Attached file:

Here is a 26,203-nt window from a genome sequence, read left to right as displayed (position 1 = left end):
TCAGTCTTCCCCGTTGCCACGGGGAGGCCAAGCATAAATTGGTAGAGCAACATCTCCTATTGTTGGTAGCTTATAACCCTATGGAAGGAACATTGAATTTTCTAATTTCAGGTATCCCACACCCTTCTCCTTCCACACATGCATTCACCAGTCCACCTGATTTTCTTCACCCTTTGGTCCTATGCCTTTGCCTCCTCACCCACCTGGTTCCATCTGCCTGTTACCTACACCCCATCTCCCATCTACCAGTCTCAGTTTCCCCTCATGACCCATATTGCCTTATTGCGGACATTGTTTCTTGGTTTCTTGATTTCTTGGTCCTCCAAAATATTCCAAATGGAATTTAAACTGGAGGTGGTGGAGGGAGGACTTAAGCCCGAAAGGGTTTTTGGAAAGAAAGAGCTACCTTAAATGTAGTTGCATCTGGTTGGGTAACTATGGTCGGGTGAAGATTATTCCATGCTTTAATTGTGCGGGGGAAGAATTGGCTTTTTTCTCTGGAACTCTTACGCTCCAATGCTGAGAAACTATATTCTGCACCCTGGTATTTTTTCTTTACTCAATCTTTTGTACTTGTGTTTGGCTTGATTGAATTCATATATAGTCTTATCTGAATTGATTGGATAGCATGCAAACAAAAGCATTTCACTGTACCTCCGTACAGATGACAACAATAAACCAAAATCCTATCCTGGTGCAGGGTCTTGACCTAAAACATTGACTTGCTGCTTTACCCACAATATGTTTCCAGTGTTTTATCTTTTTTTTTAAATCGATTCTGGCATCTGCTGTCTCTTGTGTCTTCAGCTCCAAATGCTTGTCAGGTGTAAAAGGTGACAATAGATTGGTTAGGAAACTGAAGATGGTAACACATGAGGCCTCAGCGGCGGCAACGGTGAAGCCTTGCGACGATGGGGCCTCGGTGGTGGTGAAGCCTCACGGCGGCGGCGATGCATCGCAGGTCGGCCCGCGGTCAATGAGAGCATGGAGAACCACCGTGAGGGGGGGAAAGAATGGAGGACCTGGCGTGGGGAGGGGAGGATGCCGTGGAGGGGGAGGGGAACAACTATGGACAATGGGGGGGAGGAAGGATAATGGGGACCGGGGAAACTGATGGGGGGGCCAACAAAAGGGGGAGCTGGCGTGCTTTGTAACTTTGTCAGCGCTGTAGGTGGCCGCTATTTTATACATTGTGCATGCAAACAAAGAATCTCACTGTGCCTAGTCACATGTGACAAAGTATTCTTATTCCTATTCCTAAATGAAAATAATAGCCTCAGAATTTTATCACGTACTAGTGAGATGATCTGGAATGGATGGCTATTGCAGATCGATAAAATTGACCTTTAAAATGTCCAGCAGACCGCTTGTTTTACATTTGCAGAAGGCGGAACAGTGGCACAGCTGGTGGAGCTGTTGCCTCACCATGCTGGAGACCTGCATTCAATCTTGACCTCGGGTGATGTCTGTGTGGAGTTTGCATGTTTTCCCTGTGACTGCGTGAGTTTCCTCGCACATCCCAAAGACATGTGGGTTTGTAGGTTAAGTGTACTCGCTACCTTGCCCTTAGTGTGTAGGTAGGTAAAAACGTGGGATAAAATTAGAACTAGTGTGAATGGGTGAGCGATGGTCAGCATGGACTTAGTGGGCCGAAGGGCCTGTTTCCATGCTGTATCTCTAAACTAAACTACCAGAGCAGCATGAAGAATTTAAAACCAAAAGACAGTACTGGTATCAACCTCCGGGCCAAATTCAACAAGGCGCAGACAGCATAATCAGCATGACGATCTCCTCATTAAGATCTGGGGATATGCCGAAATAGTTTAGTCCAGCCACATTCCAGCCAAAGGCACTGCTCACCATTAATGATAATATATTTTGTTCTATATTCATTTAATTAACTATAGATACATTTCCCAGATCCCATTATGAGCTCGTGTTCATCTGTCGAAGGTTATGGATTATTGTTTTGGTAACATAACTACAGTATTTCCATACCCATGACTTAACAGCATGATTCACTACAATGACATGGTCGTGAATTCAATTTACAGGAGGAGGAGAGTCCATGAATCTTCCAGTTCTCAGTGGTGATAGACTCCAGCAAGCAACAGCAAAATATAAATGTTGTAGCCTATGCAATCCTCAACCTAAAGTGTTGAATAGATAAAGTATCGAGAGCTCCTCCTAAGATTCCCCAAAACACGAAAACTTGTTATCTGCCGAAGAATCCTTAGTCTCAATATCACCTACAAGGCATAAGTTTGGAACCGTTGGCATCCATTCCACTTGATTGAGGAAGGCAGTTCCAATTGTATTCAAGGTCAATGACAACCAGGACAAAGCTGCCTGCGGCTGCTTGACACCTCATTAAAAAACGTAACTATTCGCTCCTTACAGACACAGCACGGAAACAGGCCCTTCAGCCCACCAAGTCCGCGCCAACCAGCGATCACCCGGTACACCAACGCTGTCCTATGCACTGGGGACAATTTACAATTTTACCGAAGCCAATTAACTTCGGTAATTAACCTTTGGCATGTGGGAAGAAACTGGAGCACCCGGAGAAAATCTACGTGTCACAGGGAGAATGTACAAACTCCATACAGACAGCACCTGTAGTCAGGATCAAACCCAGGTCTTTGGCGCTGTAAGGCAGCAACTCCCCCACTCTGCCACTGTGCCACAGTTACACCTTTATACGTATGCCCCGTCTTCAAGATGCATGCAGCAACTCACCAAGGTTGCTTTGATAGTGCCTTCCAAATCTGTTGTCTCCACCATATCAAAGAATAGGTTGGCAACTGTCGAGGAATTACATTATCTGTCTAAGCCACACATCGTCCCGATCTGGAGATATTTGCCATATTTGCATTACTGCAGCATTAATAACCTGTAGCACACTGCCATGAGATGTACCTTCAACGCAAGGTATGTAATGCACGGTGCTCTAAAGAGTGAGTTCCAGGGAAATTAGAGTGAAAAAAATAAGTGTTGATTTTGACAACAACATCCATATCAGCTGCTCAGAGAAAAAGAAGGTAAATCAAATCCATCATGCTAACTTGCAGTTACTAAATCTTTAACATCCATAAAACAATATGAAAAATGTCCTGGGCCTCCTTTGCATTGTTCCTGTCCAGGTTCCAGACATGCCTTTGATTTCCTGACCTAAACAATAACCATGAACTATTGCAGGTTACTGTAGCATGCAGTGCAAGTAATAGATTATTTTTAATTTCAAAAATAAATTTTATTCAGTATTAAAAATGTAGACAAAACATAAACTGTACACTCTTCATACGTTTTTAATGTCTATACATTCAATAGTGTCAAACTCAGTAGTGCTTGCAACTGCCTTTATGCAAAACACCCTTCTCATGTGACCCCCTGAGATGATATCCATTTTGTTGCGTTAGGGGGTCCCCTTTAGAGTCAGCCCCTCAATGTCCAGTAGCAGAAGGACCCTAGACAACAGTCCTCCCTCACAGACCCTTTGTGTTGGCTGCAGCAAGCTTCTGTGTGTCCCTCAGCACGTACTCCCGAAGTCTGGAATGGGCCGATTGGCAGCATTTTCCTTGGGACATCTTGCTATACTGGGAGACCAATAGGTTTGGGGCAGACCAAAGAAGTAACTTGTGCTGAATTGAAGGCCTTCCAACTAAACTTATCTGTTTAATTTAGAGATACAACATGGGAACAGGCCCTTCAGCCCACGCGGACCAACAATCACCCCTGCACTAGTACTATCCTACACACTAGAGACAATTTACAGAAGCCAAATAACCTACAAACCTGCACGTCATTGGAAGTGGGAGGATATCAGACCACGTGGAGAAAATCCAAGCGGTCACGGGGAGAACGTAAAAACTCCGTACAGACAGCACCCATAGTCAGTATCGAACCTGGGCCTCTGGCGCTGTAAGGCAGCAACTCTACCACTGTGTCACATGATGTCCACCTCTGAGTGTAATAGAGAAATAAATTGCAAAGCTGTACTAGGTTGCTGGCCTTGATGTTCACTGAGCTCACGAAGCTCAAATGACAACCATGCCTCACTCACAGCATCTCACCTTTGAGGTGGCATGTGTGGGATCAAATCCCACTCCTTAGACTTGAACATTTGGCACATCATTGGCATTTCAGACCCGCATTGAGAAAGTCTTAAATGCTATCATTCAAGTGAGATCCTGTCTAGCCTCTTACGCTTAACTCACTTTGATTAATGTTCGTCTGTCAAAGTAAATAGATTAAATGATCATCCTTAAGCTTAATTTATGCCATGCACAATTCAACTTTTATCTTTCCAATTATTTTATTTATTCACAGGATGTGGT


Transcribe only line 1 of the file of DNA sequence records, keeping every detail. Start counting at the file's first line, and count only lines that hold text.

Here is a 26,203-nt window from a genome sequence, read left to right as displayed (position 1 = left end):